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Thanksgiving Day

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In September 1620, a small ship called the Mayflower left Plymouth, England, carrying on board 102 passengers. Of those were assortments of religious secessionists venturing to a new home to freely practice their faith and others lured in by the false promises of prosperity and land ownership of the New World. After an uncomfortable crossing from England, the ship dropped anchor near the edge of Cape Cod, far north from the initial destination at the mouth of the Hudson River. A month later, the Mayflower crossed the Massachusetts Bay, where the Pilgrims, as they are now commonly known, began the establishment of constructing a village at Plymouth.

Throughout the first brutal winter, most of the colonists remained on board the ship, where they suffered from exposure, scurvy and outbreaks of contagious diseases. Consequently, only half of Mayflower’s original passengers and crew lived to see their first New England spring. In March, the remaining settlers moved on ashore, where they received a friendly greeting from an English speaking Abenaki Indian. A few days later, he returned with another Native American who was able to serve as a translator, Tisquantum. He was a member of the Pawtuxet tribe who had been kidnapped by an English sea captain and sold into slavery. Surprisingly, Tisquantum escaped from England and returned to his homeland able to speak English. Once back home, Tisquantum taught the pilgrims, weakened by malnutrition and illness, how to cultivate corn, extract the sap from maple trees, catch fish and avoid poisonous plants. He also helped the settlers forge an alliance with the Wampanoag, a local tribe, which endured for more than fifty years. Presently, the remains of the tribe are an example for the harmony between the European colonists and Native Americans.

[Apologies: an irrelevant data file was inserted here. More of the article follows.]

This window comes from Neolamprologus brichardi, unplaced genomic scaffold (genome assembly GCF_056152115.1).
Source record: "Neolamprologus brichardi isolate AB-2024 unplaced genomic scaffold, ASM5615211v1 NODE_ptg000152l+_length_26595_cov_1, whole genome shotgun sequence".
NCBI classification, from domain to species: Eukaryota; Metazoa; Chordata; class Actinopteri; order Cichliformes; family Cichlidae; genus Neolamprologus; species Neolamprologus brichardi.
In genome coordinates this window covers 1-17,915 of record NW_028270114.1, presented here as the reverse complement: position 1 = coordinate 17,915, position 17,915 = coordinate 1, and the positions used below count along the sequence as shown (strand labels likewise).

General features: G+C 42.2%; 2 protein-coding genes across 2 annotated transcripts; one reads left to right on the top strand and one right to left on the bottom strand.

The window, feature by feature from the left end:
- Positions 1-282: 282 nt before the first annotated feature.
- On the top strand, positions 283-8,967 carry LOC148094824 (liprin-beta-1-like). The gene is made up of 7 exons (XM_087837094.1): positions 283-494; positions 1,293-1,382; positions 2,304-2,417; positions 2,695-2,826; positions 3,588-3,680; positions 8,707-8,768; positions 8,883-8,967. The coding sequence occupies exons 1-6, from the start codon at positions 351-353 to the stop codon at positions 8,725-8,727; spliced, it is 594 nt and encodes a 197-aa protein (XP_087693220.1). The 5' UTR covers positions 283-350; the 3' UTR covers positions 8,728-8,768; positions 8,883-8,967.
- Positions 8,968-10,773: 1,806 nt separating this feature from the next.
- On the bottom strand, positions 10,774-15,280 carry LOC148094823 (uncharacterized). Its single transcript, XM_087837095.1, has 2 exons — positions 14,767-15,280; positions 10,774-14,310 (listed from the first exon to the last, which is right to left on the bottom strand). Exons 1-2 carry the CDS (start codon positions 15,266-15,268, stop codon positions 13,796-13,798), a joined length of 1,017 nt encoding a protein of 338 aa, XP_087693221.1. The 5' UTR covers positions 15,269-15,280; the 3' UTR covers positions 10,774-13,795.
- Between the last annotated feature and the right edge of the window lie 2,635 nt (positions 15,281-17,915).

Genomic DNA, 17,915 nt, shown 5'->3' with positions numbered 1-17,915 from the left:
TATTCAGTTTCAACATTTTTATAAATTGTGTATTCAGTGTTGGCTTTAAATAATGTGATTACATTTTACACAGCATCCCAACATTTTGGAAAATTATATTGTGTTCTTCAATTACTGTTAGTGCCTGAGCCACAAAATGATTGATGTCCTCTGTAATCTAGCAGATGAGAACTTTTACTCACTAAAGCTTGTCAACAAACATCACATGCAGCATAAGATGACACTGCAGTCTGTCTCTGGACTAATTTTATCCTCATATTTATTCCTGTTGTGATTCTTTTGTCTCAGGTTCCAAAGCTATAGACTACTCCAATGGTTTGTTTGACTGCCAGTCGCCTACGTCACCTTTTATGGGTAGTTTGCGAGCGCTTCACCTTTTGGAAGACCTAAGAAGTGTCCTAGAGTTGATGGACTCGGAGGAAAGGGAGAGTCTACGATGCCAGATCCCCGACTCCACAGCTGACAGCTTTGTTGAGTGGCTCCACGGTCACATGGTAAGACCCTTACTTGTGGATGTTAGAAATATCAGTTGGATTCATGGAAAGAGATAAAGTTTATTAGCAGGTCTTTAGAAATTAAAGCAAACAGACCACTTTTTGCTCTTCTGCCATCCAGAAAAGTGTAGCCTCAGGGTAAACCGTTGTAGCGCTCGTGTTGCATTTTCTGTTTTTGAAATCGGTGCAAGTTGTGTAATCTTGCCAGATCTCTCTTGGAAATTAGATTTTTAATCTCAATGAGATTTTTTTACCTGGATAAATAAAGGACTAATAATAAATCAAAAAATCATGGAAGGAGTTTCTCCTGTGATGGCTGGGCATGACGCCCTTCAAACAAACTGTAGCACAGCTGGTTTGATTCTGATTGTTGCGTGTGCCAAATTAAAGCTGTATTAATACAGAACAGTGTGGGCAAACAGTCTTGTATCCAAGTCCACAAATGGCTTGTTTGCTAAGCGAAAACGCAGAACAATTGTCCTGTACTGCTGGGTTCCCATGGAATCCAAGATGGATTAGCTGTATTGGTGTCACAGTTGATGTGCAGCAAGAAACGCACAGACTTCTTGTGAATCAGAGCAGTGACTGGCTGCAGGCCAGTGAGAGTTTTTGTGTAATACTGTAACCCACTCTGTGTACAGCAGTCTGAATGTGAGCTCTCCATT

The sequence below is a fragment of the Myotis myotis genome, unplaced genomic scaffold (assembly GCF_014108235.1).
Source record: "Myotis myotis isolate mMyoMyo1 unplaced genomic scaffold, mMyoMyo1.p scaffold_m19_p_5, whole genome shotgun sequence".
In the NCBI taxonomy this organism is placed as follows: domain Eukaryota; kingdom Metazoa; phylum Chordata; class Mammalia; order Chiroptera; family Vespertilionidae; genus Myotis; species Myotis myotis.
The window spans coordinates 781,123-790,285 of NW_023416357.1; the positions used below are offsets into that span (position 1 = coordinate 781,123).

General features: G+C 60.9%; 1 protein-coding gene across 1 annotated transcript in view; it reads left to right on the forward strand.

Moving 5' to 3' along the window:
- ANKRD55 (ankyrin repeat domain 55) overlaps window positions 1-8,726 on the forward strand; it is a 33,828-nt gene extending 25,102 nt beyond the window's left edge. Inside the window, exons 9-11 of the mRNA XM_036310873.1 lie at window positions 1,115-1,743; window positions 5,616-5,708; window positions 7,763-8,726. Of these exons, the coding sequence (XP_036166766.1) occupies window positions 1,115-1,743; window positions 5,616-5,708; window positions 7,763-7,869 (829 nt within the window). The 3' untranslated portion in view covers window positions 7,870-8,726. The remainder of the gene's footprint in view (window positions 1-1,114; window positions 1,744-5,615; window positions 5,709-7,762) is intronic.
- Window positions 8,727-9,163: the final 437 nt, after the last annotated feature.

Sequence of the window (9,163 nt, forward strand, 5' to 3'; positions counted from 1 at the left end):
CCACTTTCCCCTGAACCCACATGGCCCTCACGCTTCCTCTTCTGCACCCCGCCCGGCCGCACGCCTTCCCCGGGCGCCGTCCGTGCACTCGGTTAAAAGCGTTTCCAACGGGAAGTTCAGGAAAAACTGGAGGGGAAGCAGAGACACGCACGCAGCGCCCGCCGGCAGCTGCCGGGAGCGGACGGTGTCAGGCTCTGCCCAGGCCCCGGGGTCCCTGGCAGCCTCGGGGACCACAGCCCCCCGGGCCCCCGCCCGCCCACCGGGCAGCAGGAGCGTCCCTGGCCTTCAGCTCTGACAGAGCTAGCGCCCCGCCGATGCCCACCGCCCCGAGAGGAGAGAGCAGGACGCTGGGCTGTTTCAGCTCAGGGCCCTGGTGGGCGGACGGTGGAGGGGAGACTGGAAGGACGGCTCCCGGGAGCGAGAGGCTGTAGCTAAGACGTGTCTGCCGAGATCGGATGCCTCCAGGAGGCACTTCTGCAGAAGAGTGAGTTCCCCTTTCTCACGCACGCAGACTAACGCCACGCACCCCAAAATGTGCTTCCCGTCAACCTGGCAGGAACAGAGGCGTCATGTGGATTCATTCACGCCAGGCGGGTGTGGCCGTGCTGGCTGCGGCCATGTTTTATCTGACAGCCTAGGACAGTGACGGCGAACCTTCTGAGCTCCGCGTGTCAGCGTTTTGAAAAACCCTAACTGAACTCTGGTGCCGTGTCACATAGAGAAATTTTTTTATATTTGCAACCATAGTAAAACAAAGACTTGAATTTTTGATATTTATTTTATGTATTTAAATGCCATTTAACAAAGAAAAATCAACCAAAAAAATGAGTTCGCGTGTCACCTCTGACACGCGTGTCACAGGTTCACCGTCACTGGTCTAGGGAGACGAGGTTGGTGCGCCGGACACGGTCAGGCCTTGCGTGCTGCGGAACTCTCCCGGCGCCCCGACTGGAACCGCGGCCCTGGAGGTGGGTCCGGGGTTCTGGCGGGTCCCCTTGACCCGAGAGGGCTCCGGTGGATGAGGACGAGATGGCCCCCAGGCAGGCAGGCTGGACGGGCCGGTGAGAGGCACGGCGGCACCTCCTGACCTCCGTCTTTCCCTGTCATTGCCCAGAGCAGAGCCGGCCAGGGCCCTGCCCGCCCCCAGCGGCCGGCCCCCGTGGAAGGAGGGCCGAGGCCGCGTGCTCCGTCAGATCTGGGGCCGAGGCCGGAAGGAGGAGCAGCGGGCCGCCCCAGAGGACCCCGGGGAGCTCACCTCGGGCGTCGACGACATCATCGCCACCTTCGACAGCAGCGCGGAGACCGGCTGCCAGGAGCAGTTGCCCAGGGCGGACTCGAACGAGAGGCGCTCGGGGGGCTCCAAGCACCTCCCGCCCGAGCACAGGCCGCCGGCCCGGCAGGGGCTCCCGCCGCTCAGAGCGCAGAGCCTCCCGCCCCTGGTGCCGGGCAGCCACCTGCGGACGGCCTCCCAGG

After the Pilgrims’ learned to harvest corn effectively, Governor William Bradford organized a feast and invited a group of the colony’s Native American allies, including the Wampanoag chief Massasoit. Now remembered as America’s “first Thanksgiving”— even though the Pilgrims did not used the term at the time— the bountiful gathering lasted for three days. Although no records exists of the historic banquet menu, Edward Winslow noted in his journal that Governor Bradford sent four men for the preparation of the festival, and the Wampanoag tribe incorporated five deer. Historians suggested many of the dishes were most likely prepared using traditional Native American spices and cooking techniques. Due to insufficient supplies, the Pilgrims did not have an oven on board and sugar supplies dwindled by the fall of 1621. The first Thanksgiving did not feature desserts, which in present day has become a signature contemporary.

The second celebration was held in 1623 to mark the end of a long dreadful drought that threatened the year’s harvest. The act of fasting before Thanksgiving dinner became a common practice in New England settlements. During the American Revolution, the Continental Congress established several days to celebrate Thanksgiving; however, in 1789 George Washington constructed the first official Thanksgiving proclamation by the national government of the United States. In the proclamation, he expected everyone to praise the country’s independence and the ratification of the U.S. constitution. His successors John Adams and James Madison carried the tradition on assigning days to give thanks during their presidencies.